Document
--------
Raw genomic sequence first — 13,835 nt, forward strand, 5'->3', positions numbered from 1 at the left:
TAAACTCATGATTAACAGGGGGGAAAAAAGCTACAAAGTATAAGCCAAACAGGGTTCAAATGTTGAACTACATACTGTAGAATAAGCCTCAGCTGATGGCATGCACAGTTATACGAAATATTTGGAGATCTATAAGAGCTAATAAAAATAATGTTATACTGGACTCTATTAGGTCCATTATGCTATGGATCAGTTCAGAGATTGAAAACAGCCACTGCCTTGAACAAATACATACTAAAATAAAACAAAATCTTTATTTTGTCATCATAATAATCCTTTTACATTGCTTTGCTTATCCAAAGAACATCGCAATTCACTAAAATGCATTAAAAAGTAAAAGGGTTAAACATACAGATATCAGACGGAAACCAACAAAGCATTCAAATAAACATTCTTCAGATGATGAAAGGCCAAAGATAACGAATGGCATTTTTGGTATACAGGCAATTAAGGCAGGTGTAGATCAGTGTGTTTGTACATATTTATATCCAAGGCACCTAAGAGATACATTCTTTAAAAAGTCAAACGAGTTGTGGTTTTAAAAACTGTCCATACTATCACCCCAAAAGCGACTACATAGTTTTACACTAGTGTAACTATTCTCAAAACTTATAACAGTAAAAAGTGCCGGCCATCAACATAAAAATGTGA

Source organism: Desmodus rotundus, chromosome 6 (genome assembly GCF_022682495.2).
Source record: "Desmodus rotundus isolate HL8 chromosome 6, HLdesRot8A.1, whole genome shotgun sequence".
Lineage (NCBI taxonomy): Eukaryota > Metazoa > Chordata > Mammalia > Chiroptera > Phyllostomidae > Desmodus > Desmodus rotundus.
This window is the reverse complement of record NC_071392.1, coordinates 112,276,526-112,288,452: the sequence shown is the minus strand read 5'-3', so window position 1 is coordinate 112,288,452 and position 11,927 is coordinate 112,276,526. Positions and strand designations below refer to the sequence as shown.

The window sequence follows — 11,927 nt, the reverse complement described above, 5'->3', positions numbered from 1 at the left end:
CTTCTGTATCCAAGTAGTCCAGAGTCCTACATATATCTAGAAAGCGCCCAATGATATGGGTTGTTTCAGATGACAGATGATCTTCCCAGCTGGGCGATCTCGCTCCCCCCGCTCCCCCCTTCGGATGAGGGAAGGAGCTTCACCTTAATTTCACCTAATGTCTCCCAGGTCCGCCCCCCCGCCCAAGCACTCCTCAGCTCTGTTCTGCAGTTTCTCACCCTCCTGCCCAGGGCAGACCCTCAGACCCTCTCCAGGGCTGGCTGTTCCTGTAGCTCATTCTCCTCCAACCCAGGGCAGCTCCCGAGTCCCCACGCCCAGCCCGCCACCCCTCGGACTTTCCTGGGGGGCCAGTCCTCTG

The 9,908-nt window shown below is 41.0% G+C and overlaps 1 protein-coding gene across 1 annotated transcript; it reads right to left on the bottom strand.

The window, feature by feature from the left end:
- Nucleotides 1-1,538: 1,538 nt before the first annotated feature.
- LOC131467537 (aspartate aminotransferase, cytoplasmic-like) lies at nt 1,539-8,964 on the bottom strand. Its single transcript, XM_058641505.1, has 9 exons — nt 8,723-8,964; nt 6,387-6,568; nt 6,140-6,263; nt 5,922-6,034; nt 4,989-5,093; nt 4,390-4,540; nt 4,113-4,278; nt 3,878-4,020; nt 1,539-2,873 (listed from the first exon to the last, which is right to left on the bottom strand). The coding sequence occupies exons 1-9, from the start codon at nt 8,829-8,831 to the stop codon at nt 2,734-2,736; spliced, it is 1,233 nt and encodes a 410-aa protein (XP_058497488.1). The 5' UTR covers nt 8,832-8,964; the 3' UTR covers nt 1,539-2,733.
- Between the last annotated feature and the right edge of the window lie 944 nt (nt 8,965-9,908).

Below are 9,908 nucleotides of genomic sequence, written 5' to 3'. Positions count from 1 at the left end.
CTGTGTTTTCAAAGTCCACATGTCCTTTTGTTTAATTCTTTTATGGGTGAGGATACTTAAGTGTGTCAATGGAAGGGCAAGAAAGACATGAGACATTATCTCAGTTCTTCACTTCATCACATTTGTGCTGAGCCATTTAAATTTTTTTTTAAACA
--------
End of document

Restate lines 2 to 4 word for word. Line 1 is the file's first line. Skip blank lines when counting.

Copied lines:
TAAACTCATGATTAACAGGGGGGAAAAAAGCTACAAAGTATAAGCCAAACAGGGTTCAAATGTTGAACTACATACTGTAGAATAAGCCTCAGCTGATGGCATGCACAGTTATACGAAATATTTGGAGATCTATAAGAGCTAATAAAAATAATGTTATACTGGACTCTATTAGGTCCATTATGCTATGGATCAGTTCAGAGATTGAAAACAGCCACTGCCTTGAACAAATACATACTAAAATAAAACAAAATCTTTATTTTGTCATCATAATAATCCTTTTACATTGCTTTGCTTATCCAAAGAACATCGCAATTCACTAAAATGCATTAAAAAGTAAAAGGGTTAAACATACAGATATCAGACGGAAACCAACAAAGCATTCAAATAAACATTCTTCAGATGATGAAAGGCCAAAGATAACGAATGGCATTTTTGGTATACAGGCAATTAAGGCAGGTGTAGATCAGTGTGTTTGTACATATTTATATCCAAGGCACCTAAGAGATACATTCTTTAAAAAGTCAAACGAGTTGTGGTTTTAAAAACTGTCCATACTATCACCCCAAAAGCGACTACATAGTTTTACACTAGTGTAACTATTCTCAAAACTTATAACAGTAAAAAGTGCCGGCCATCAACATAAAAATGTGA

Source organism: Desmodus rotundus, chromosome 6 (genome assembly GCF_022682495.2).
Source record: "Desmodus rotundus isolate HL8 chromosome 6, HLdesRot8A.1, whole genome shotgun sequence".